• Trades: The Complete Killer, All My Heroes Have Been Junkies, Criminy.
  • Media: Marvel Netflix, Daredevil, The Flash, Supergirl, Legends of Tomorrow.

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Love and Rockets #37 (February 1992)

Love and Rockets #37

Fantagraphics; 1992; $2.75; 36 pgs; available collected.

Nobody gets a happy ending in Jaime’s opener, part five of Wigwam Bam. It really seems like it’s been longer. How long has it been since Maggie was around or Hopey wasn’t a red herring? Two issues? Three? Jaime’s cast–Danita, Ray, Doyle, Doyle’s girlfriend, whoever else–the kids–it feels very much like a comic strip. The way the characters constantly interact with one another without any actual on-page development. Or if there is on-page development in a relationship, it’s the point of the scene, it’s the big event.

This story has two big events. One for Ray, one for Doyle. Well, one involving Ray, one involving Doyle. Doyle’s event has more to do with Nami, who’s stalking Doyle since he rejected her. Will he reject her a third time? As for Ray, he’s still having relationship problems with Danita, even if he doesn’t know it. Even if she doesn’t know it. So he’s got a big event, only he doesn’t really get to experience it. But neither does Danita.

Nami’s the closest thing to a protagonist the story’s got.

Then there’s some Hopey at the end and a lot with the little kids roaming Hoppers, bewildered by the adults.

There’s some really nice art throughout and the narrative moves just fine. It’s just Jaime’s putting things off more. He always puts things off.

Whereas Beto, with Poison River, Part Nine–it’s hard to believe it’s been nine but anyway–Beto isn’t putting anything off here. He’s revealing all involving Maria–Luba’s mom who walked out in the first installment–and the truth about Peter, his dad, all the gangsters, Peter’s band, Isobel, and maybe a couple other things. Peter’s stomach fetish. But the story plays out naturally, detailing Peter’s obsession with Maria.

Yes, it means he stalked and manipulated Luba even more than he already seems to have stalked and manipulated Luba. So creepy. But humanized in a way the rest of Poison River hasn’t done for Peter. It really has some surprises regarding his dad, past and present, as well. And the Isobel stuff isn’t exploitative like Beto flirted with earlier.

I imagine reading the Peter flashback in chronological order with the rest of the story would change it quite a bit.

And then at the end it’s the first time teenage Luba has felt like real Luba. In a moment of tragedy, of course, but Beto does a whole lot with this installment. He’s totally changing the… ahem… course of Poison River, but also the course the reader’s assumed it was on.

Bold, successful stuff.

Then comes a six-page Love and Rockets installment, checking in on the various characters in nine panels on the first page, only for the reveal to be Steve–following his car accident–went back to Palomar to discover himself.

So now we’re back in Palomar, for the first time in at least nine issues, and Beto’s doing a lot of catch-up. Khamo’s alive and with Luba, though he’s disfigured from the self-immolation. They’ve got new kids, who are adorable trouble-makers. Toddlers these new ones. But then Steve runs into Pipo and her teenage son Sergio, who wasn’t a teenager last time he was in the comic. And then there’s Chelo and Mayor Luba and what’s going on with Heraclio and Carmen and Guadalupe and there’s a a baby for Carmen and on and on. Lots of catchup. Steve’s background to a lot of it, often literally silent.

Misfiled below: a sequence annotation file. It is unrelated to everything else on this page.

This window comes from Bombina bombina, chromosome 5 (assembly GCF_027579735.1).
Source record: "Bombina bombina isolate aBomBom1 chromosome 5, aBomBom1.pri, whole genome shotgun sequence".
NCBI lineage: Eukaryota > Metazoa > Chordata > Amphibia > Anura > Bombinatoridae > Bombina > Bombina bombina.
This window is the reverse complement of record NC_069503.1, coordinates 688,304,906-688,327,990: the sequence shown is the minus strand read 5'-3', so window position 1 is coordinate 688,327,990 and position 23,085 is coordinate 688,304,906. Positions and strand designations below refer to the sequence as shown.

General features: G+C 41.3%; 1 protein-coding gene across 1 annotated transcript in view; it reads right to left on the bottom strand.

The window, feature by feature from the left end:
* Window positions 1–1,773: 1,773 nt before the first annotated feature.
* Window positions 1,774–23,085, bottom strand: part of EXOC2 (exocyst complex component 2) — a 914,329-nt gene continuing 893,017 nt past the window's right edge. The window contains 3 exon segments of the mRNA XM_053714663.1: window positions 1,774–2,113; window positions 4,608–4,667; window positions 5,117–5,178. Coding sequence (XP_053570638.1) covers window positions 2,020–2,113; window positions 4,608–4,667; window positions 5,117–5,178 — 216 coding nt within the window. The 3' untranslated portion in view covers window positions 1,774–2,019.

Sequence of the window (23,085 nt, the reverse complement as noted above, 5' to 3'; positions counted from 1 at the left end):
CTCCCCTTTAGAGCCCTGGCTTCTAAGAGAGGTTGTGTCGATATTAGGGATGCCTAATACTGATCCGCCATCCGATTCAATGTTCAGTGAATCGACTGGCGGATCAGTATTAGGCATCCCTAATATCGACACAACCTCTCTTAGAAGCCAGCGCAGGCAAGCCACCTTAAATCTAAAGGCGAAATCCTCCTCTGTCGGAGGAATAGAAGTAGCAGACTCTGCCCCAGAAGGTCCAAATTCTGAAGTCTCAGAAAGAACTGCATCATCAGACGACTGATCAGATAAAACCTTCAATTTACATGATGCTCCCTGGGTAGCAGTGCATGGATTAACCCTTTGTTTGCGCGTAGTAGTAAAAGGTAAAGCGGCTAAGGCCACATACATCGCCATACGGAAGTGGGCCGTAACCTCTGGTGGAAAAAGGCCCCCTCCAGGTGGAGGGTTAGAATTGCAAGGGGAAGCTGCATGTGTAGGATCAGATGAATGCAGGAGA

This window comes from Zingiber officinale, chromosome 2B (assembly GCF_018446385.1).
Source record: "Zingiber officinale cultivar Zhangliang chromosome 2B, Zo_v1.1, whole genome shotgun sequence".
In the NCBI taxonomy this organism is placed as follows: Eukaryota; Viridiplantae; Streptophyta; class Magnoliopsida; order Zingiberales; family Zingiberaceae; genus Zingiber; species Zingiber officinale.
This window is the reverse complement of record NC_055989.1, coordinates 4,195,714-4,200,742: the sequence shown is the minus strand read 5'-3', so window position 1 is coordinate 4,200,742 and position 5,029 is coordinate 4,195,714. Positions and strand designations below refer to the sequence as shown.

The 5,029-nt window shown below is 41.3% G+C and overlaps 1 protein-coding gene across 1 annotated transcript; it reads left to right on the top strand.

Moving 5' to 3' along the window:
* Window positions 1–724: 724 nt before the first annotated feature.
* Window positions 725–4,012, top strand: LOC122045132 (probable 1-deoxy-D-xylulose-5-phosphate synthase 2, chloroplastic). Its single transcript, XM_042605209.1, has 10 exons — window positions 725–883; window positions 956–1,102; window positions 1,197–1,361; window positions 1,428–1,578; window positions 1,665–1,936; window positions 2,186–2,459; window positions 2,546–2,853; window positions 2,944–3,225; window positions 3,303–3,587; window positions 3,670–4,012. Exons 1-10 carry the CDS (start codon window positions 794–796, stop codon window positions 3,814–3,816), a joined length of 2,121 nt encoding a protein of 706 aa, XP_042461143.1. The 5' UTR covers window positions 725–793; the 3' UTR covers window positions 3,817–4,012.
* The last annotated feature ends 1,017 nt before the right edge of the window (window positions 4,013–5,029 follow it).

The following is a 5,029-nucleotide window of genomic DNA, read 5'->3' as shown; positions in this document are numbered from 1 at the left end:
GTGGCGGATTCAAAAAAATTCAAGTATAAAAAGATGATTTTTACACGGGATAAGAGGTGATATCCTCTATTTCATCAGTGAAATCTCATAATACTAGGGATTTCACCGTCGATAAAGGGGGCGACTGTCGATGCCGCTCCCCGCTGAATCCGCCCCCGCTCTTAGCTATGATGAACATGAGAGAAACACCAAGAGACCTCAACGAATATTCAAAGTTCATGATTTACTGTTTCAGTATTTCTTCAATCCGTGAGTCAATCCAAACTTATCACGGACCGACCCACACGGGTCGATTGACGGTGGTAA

Guadalupe is headed to the States to visit Maricela and Riri, which they mentioned before, but she actually befriends Steve in Palomar to practice English for the trip. It’s fast, it’s intricate, it’s great. It’s weird for Palomar to get such a hurried treatment, but Beto does a great job with it.

Love and Rockets #36 (November 1991)

Love and Rockets #36

Fantagraphics; 1991; $2.75; 36 pgs; available collected.

Either Beto is going to explain all the conspiracies apparently running through Poison River or he’s not. This installment resolves almost every outstanding story thread. It also doesn’t have anything to do with that Pedro cartoon character. He was big in the last installment. Nothing here. Ditto various inneundos.

Instead, Luba’s pregnant. And refusing to admit it. Maybe it’s her husband’s, maybe it’s her lover’s (he initially assaulted her, there’s no transition explaining their romance), maybe it’s the guy who raped her’s. He comes back this issue in an inordinartely depressing scene. Beto hasn’t tried making Luba sympathetic in a while, but at this point he’s obfuscating her thought process. She–and everyone else in Poison River–are a mystery. Even their histories are mysterious, like Peter’s father running a popular musical act (with Peter) and also being an assassin.

Of course, the bigger event is Poison River finally snaking back to the beginning and tying into the first installment.

The flashback is abrupt, which makes it come off a little too cheap, especially given the final reveal, but it’s a good installment. At this point, the question of Poison River is whether Beto’s going to be able to pull it off. There’s so many connections–these guys plotting to kill those guys, these guys stealing babies–then in the flashback Ofelia gets mentioned–well, it’s probably Ofelia, right after her horrifying story from many installments ago.